TOKYO (BLOOMBERG) - More Japanese people are discontented with the government's response to the coronavirus pandemic now compared with a month ago as infections in the country increase, a poll showed.
About 60 per cent of respondents said they weren't happy with actions taken by Prime Minister Shinzo Abe's administration to tackle the outbreak, according to the poll conducted on Saturday (July 18) by the Mainichi newspaper and Social Survey Research Centre.
The previous survey done in June had about half of respondents expressing dissatisfaction.
The approval rating for Mr Abe's Cabinet fell by 4 percentage points to 32 per cent, while the disapproval rating rose to 60 per cent, the poll showed.
About two-thirds of the respondents said preventing infections should take priority over economic activities, while only about one in six of them said otherwise.
Of those surveyed, 64 per cent said the government should declare a localised state of emergency, while 20 per cent said it should be nationwide, and 12 per cent were against it in any form.
The majority of respondents cautioned against a government-led campaign to help the domestic tourism industry by offering discount vouchers.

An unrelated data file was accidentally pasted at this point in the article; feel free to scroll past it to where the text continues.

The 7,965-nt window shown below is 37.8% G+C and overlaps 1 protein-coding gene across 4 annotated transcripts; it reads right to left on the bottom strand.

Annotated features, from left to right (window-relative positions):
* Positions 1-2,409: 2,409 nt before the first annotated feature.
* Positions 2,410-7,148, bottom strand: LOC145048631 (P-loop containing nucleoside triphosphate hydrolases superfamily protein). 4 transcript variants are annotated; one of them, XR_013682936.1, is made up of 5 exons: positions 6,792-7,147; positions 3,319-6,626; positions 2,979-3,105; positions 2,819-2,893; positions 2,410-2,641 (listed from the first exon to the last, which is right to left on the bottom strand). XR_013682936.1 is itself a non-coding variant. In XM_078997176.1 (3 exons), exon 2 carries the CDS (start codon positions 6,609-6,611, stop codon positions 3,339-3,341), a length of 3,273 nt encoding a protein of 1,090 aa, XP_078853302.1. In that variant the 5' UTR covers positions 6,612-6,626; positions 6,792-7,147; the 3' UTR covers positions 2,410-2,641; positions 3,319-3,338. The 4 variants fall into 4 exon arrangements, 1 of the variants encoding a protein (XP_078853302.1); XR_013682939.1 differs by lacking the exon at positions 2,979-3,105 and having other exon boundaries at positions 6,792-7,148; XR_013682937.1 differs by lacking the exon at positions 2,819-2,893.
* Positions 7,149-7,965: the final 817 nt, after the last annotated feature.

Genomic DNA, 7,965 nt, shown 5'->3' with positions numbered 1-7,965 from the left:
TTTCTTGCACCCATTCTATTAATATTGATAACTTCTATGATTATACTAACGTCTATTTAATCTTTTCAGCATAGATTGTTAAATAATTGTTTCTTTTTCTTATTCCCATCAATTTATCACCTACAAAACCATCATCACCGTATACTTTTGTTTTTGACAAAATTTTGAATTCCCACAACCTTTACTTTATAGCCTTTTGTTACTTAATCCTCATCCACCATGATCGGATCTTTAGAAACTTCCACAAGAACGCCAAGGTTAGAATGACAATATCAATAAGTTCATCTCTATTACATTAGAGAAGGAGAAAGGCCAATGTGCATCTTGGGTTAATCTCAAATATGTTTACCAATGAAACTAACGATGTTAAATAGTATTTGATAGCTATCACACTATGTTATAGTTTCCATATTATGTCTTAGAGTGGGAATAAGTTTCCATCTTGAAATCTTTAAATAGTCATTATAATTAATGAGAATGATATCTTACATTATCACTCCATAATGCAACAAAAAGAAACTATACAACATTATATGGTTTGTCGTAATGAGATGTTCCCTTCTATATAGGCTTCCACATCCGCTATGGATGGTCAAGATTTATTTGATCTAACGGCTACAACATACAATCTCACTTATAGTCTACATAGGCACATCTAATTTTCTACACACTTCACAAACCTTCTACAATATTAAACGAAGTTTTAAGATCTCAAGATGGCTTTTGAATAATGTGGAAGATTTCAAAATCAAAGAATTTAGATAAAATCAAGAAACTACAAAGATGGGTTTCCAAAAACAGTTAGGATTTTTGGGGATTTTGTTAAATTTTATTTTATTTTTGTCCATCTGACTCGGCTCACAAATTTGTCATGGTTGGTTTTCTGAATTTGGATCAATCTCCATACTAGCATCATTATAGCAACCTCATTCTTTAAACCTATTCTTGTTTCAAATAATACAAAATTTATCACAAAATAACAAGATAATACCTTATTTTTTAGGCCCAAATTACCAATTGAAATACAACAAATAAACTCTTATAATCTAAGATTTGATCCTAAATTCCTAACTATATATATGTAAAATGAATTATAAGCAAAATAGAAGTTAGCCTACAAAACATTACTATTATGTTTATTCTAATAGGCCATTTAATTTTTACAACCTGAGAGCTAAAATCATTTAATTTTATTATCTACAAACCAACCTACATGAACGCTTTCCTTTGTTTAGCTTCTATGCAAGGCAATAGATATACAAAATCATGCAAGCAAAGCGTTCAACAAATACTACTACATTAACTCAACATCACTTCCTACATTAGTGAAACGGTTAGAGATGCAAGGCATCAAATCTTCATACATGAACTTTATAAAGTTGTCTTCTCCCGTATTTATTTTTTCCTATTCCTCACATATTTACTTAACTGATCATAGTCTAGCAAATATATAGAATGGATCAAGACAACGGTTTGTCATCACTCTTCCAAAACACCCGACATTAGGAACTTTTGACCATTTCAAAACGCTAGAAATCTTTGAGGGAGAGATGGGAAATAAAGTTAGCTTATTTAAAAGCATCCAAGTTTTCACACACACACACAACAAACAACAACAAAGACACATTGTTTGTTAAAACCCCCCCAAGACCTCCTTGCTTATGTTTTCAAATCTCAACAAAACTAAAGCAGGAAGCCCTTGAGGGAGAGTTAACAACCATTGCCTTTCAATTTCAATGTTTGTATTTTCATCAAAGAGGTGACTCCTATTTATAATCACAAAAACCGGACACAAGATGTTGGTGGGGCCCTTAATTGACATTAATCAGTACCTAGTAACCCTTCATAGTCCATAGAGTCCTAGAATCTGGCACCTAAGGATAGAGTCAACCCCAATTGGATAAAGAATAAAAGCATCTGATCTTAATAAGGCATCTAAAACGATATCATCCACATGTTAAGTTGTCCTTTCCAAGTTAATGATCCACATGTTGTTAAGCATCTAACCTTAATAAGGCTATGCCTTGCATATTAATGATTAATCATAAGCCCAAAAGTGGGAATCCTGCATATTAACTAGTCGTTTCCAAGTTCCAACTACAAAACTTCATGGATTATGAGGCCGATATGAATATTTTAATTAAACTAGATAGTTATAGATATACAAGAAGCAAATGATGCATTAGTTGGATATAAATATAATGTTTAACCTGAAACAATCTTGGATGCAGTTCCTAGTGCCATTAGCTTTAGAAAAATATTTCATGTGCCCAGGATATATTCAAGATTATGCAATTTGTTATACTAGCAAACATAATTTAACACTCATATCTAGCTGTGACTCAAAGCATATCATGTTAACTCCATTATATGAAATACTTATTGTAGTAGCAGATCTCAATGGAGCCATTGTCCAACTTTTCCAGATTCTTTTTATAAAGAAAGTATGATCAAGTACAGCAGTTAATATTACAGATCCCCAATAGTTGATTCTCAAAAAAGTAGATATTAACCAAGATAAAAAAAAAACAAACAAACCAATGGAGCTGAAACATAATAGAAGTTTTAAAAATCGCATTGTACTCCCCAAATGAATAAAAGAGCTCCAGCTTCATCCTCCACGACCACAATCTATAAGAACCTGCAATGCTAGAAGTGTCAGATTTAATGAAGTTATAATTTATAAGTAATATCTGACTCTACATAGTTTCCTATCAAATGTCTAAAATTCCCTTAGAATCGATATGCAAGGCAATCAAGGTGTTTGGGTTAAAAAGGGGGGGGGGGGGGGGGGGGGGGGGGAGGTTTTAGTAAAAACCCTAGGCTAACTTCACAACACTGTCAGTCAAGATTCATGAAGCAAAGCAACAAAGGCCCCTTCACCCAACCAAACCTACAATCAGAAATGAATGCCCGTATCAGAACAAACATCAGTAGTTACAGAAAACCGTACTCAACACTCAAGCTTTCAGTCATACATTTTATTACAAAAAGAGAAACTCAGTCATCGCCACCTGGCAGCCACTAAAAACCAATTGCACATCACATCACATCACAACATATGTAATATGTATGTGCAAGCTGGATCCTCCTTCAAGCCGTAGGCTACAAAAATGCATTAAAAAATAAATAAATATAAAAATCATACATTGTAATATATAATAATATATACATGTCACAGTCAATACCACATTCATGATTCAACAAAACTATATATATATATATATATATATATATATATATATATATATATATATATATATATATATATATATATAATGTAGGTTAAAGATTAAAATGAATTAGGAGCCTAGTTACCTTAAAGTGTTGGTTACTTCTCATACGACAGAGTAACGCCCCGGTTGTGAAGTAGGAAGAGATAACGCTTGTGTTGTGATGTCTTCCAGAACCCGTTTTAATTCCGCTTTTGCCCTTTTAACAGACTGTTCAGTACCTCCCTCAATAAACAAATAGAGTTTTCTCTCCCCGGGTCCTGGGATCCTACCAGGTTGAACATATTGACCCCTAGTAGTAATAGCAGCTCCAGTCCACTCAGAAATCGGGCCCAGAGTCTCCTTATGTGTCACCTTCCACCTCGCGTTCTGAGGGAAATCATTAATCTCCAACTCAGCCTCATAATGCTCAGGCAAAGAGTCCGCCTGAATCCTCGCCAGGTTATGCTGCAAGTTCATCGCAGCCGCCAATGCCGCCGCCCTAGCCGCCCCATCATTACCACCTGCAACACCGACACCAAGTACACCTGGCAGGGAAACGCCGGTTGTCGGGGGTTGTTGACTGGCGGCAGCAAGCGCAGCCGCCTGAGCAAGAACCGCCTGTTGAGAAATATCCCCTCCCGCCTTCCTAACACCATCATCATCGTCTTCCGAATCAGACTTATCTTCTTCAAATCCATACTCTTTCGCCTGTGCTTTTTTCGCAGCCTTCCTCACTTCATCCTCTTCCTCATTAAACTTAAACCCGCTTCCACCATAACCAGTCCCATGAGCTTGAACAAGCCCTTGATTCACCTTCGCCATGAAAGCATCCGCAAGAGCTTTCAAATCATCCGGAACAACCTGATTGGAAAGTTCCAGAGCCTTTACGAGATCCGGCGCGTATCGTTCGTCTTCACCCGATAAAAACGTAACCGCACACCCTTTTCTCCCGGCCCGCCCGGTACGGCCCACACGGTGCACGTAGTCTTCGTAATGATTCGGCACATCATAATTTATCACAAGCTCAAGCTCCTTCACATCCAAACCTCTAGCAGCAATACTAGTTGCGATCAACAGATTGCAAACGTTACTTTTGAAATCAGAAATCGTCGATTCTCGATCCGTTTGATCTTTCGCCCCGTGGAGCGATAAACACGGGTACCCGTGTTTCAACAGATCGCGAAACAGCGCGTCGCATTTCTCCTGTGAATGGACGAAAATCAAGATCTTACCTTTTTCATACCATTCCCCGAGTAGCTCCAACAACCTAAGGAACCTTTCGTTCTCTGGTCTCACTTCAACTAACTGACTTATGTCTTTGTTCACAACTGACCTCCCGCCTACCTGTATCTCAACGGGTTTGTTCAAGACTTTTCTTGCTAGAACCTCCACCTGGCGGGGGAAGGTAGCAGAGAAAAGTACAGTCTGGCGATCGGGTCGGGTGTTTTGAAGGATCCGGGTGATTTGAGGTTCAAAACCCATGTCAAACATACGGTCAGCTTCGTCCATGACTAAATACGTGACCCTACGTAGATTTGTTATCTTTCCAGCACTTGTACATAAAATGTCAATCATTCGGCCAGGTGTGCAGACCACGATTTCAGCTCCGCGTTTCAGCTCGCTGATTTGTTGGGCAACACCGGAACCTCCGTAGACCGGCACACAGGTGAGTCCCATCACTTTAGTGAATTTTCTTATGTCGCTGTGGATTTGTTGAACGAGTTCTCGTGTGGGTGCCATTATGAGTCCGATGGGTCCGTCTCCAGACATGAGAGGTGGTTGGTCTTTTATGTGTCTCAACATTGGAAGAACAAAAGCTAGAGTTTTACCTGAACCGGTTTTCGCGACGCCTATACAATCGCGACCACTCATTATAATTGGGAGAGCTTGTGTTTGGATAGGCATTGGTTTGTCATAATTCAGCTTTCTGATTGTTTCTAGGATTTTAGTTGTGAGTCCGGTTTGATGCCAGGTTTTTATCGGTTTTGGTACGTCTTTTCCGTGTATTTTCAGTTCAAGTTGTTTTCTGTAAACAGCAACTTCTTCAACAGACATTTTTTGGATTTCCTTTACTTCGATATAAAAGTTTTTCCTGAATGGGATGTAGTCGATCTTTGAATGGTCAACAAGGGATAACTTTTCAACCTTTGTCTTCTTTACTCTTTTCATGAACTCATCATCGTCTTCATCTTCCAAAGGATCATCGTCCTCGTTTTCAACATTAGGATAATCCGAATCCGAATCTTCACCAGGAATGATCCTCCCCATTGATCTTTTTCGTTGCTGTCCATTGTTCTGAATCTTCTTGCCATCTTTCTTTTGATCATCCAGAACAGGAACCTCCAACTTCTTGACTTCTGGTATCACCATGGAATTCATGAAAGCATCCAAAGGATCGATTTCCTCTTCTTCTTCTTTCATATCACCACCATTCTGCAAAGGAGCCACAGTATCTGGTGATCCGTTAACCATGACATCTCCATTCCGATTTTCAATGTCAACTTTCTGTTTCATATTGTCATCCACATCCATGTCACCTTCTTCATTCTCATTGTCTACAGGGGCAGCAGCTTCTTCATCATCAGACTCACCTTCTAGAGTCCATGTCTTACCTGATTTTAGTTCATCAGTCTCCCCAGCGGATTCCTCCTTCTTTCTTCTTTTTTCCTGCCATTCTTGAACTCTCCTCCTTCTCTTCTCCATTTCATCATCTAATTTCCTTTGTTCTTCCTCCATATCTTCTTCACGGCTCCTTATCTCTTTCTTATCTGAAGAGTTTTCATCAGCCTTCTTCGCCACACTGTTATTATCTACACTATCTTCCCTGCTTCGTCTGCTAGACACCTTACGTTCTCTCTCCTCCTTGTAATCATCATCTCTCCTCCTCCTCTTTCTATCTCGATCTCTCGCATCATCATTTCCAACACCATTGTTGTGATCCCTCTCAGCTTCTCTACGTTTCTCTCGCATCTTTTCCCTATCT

The campaign, which is scheduled to start July 22, came under fire on concern it that could fuel the spread of infections across the nation.
The government decided last week to exclude Tokyo from the programme as the number of daily virus cases increased in the capital.
Of the respondents. 69 per cent said the campaign should be suspended not just for Tokyo but for other parts of Japan, while 19 per cent said the government's decision to exclude Tokyo and kick off the campaign as scheduled was reasonable, and 6 per cent said the government should include Tokyo in the campaign.
The number of daily infections in Tokyo reached records for two consecutive days last week.
Another 290 infections were confirmed Saturday, while 662 cases were reported nationwide, according to public broadcaster NHK.
The poll was conducted using short messaging on mobile phones and fixed phones and had 1,053 valid responses, the Mainichi said.